29 April 2014

The Blind Squirrel

Although I prefer to win by grinding down my opponent to reach a winning endgame, in blitz I reveal aggressive tendencies that arose as a consequence of my first chess book. These aggressive tendencies have manifested themselves in playing 1.e4 almost exclusively for the past several months and playing the Ponziani whenever possible (despite Dave's sage advice). Naturally, playing 1.e4 means that I face the Sicilian Defense in a high percentage of games.

A blitz game against the Sicilian Defense this morning featured blunder after blunder. There is nothing unusual in that fact. Often in online blitz, both players appear bent upon losing. My pursuit of a flawed plan was met by improper defense. Finally, my opponent thought that he had a credible checkmate threat that wins material, but overlooked my best resource.

The worst of the blunders began with this diagram.

White to move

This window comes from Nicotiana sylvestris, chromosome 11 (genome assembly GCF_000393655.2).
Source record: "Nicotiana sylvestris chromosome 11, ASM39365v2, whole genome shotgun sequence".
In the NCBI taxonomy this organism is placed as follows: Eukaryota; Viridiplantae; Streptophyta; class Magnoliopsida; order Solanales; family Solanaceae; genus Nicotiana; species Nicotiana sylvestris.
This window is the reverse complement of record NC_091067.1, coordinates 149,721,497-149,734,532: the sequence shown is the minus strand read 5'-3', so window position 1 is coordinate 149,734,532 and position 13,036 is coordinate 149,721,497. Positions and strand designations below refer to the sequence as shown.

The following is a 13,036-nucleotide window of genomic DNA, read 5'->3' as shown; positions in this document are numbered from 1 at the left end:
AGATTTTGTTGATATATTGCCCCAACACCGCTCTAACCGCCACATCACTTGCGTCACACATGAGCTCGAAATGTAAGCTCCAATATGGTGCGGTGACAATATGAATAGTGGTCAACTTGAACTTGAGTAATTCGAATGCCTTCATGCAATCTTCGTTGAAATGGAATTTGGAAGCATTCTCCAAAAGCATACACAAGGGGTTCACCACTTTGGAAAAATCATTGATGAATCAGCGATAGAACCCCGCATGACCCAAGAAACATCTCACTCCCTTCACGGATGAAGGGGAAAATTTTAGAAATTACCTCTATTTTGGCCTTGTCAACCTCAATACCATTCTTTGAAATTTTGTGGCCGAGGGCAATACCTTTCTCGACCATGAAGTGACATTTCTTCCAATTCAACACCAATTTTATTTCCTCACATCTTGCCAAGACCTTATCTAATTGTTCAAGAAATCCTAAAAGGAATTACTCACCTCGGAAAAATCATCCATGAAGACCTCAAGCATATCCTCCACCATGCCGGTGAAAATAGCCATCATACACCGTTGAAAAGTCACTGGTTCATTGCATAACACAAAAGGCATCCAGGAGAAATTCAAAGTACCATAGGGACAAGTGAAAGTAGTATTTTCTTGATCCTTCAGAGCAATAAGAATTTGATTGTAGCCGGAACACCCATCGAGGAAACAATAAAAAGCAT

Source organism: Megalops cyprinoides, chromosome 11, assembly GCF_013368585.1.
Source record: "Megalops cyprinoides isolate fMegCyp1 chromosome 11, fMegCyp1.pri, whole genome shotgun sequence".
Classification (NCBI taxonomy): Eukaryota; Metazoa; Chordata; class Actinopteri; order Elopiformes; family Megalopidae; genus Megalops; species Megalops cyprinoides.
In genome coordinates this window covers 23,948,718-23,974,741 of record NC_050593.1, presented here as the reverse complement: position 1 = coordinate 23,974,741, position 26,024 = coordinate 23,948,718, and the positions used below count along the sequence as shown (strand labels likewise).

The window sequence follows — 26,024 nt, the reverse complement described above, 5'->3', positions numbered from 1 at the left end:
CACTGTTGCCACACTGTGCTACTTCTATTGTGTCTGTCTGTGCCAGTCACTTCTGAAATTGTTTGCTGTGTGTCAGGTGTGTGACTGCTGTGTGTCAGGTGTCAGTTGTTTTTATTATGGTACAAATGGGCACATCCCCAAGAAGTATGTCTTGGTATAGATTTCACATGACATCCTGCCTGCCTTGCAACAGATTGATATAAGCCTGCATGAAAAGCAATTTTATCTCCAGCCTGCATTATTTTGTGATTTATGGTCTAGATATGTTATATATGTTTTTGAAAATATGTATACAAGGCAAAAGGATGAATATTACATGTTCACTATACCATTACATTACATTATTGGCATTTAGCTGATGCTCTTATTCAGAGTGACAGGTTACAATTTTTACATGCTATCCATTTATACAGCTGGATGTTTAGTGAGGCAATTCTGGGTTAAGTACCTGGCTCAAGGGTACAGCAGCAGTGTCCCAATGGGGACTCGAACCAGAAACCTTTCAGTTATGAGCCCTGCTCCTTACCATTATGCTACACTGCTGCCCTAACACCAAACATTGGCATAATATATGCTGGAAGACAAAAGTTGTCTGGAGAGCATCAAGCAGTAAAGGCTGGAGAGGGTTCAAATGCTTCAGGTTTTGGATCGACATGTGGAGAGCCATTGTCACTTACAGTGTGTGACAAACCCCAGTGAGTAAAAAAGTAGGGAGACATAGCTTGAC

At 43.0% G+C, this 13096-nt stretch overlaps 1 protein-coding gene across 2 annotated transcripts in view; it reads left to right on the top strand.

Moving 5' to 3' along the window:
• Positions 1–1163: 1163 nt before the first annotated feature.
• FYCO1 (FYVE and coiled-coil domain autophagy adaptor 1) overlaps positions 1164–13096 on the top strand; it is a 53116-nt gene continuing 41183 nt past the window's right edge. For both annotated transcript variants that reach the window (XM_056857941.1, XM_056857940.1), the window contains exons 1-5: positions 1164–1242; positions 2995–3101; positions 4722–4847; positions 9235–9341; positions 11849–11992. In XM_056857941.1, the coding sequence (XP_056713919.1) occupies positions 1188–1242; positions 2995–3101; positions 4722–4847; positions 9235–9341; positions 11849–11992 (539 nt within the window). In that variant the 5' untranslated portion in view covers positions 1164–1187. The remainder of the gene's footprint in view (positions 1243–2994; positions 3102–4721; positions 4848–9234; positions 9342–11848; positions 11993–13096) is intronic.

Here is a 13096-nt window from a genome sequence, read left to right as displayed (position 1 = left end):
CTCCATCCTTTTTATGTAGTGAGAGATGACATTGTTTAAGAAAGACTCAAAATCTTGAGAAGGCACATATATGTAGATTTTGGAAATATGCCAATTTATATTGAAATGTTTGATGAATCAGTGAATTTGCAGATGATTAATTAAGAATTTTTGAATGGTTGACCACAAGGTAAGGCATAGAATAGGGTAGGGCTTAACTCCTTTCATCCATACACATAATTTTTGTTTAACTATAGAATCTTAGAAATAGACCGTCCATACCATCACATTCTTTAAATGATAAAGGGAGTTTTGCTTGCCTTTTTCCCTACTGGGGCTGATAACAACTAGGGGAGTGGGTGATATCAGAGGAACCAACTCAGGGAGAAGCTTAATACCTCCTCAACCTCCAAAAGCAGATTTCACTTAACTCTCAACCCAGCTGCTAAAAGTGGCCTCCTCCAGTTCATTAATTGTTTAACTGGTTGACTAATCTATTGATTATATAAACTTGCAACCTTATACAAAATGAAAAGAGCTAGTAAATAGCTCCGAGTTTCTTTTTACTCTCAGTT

I played 17.Qh6??

17.Qf3 was best, while 17.exd6 was better than the move played.

Instead of the natural straightening out of his doubled pawns, my opponent sought to drive back the bishop.


The game continued 18.exd6  (18.f5 was better) 18...Qxd6? (Black has a slight advantage after 18...Qf6--the aggressively placed White queen should not be ignored) 19.f5

Black to move

I was proud of my decision to offer the bishop. 19...cxd3 loses quickly to 20.f6.


Perhaps the simple refutation 19...Rfb8, freeing f8 for the queen is not so easy for Black to see.

20.f6 Rg8 21.Be2

21.Rf4 was best.

21...Qe5 22.Rae1 Qxb2 23.Rf4

Black to move


Black is winning after 23...g5.

24.Qxh7+ 1-0

Black resigned.

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